The threshold question is whether the order allowing plaintiffs’ motion for partial summary judgment is appealable. “A judgment is either interlocutory or the final determination of the rights of the parties.” N.C. Gen. Stat. § 1A-1, Rule 54(a) of the Rules of Civil Procedure. A final judgment disposes of the cause as to all the parties, leaving nothing to be determined between them in trial court. Industries, Inc. v. Insurance Co., 296 N.C. 486, 251 S.E. 2d 443 (1979). When more than one claim for relief is presented the court may enter a final judgment as to fewer than all the claims or parties “only if there is no just reason for delay and it is so determined in the judgment.” G.S. 1A-1, Rule 54(b). See Leasing Corp. v. Myers, 46 N.C. App. 162, 265 S.E. 2d 240, appeal dismissed, 301 N.C. 92, --- S.E. 2d --- (1980). Rule 54(b) also *803permits appeal when fewer than all claims are determined if “expressly provided by these rules or other statutes.” The “other statutes” are N.C. Gen. Stat. § 1-277 (1983) and N.C. Gen. Stat. § 7A-27(d) (1981), which allow an immediate appeal from a judicial determination which deprives appellant of a substantial right which he would lose if the ruling is not reviewed on appeal before final judgment. Waters v. Personnel Inc., 294 N.C. 200, 240 S.E. 2d 338 (1978); Leasing Corp., supra.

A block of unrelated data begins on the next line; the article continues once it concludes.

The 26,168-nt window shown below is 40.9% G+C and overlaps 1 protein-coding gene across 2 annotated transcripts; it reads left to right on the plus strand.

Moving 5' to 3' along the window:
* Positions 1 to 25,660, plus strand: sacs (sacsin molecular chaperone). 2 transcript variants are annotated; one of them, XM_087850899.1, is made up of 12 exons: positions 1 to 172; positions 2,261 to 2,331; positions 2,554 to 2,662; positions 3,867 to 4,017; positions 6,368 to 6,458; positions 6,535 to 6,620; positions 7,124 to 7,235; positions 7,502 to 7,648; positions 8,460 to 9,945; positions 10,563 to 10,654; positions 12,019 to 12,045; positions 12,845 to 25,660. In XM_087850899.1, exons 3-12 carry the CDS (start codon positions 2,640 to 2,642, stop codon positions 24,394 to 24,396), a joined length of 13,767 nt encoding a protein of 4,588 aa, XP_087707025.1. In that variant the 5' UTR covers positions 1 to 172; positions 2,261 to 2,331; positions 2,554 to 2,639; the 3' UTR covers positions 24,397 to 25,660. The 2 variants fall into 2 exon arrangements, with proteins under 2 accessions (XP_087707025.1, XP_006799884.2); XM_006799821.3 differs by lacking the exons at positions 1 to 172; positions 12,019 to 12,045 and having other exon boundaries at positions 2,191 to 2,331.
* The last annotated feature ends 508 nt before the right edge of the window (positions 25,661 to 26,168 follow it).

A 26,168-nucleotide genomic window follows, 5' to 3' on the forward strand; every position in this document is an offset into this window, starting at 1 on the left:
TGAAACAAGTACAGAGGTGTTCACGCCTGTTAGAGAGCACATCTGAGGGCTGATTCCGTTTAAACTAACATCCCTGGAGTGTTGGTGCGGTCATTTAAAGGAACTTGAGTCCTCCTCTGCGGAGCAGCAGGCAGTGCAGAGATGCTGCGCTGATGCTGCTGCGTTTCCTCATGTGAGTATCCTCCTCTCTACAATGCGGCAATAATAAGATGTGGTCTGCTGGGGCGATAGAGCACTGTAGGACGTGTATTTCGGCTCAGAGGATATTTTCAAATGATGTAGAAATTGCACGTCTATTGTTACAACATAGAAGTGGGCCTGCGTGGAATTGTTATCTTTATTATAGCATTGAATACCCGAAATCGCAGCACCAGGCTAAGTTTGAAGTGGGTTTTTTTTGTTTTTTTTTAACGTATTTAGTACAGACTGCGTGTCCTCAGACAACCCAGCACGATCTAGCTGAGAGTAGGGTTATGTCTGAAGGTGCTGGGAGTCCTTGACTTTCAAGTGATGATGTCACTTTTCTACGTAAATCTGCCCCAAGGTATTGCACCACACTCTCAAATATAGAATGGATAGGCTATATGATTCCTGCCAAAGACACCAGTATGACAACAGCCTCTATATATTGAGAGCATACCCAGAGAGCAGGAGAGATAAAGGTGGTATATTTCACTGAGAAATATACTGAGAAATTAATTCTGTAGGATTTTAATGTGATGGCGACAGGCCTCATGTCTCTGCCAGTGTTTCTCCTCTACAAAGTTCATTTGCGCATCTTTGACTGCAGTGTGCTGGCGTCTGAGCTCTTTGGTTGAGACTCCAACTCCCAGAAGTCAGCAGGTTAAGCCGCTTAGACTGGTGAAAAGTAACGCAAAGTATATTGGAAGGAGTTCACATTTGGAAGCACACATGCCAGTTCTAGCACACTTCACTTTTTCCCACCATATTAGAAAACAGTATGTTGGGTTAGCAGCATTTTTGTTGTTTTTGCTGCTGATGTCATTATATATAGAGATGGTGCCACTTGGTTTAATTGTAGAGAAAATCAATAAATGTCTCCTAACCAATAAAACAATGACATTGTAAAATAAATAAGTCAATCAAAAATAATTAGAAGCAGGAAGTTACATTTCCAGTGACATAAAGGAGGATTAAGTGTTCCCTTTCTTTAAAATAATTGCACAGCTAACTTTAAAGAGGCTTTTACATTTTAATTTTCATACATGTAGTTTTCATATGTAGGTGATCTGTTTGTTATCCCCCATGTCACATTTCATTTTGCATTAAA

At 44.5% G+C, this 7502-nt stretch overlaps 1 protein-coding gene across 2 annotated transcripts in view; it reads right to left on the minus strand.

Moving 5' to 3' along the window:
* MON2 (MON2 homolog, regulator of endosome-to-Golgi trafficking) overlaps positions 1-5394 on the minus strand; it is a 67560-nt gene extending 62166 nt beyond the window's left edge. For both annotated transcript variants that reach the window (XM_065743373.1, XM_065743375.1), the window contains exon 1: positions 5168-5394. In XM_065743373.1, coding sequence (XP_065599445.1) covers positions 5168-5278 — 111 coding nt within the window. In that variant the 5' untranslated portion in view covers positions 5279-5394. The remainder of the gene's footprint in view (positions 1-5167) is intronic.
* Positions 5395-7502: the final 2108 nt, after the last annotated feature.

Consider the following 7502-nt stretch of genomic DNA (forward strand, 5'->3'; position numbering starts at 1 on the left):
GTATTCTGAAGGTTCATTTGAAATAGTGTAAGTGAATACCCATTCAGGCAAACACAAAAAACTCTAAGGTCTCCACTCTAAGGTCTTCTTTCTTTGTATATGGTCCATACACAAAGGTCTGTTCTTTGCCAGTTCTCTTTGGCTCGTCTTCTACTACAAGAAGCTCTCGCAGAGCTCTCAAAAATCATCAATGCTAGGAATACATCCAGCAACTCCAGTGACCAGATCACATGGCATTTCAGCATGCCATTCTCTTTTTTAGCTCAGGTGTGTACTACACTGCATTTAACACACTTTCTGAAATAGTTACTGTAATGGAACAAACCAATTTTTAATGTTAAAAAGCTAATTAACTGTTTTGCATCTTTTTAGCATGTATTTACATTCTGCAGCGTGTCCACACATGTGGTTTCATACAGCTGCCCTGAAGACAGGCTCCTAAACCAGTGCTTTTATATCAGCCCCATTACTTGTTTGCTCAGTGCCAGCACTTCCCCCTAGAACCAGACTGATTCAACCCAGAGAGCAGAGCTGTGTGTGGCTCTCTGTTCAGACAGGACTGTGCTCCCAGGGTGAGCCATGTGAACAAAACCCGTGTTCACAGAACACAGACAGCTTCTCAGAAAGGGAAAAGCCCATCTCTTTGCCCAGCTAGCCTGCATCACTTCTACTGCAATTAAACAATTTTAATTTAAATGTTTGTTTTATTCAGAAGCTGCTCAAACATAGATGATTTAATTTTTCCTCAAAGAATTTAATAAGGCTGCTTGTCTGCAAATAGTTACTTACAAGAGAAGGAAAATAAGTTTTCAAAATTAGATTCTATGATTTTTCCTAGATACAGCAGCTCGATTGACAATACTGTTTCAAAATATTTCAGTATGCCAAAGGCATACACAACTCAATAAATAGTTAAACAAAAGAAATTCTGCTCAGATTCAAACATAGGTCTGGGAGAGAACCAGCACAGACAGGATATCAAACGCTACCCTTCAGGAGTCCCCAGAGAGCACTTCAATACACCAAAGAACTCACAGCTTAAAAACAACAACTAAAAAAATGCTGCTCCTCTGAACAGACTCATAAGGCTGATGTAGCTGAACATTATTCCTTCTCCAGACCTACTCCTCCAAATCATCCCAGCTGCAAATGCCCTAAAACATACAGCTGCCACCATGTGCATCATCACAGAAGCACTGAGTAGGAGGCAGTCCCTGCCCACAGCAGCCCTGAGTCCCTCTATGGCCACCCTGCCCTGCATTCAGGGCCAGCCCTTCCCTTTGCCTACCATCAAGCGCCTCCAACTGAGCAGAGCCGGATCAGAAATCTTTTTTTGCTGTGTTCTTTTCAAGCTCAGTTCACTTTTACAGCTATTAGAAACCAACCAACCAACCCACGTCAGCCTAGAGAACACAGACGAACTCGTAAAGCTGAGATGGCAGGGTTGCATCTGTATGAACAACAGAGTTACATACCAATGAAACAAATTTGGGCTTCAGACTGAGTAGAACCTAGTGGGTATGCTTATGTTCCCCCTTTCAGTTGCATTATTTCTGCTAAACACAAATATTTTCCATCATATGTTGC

In this case the partial summary judgment did not dispose of all the claims against all of the parties, but only the claim against the Commissioners and Lacey seeking to declare the contract and deed void. While the forecast of evidence before the trial court would appear to support the trial court’s judgment, there remains for later determination at trial the questions of the accounting of the expenditures made by the Commissioners in connection with the purchase of the property and the application for a landfill permit and the recovery of the $200,000 paid by the Commissioners to Harris. The trial court did not make the determination that there is no just reason for delay. Since this order is interlocutory it is appealable only if a substantial right would be lost if the order is not reviewed before final judgment. We find that defendants Commissioners and Lacey will not lose any substantial right by waiting to appeal this issue after the trial on the issues of the accounting of the expenditures and the recovery of the $200,000. As this appeal is premature, it must be and is
Chief Judge HEDRICK and Judge EAGLES concur.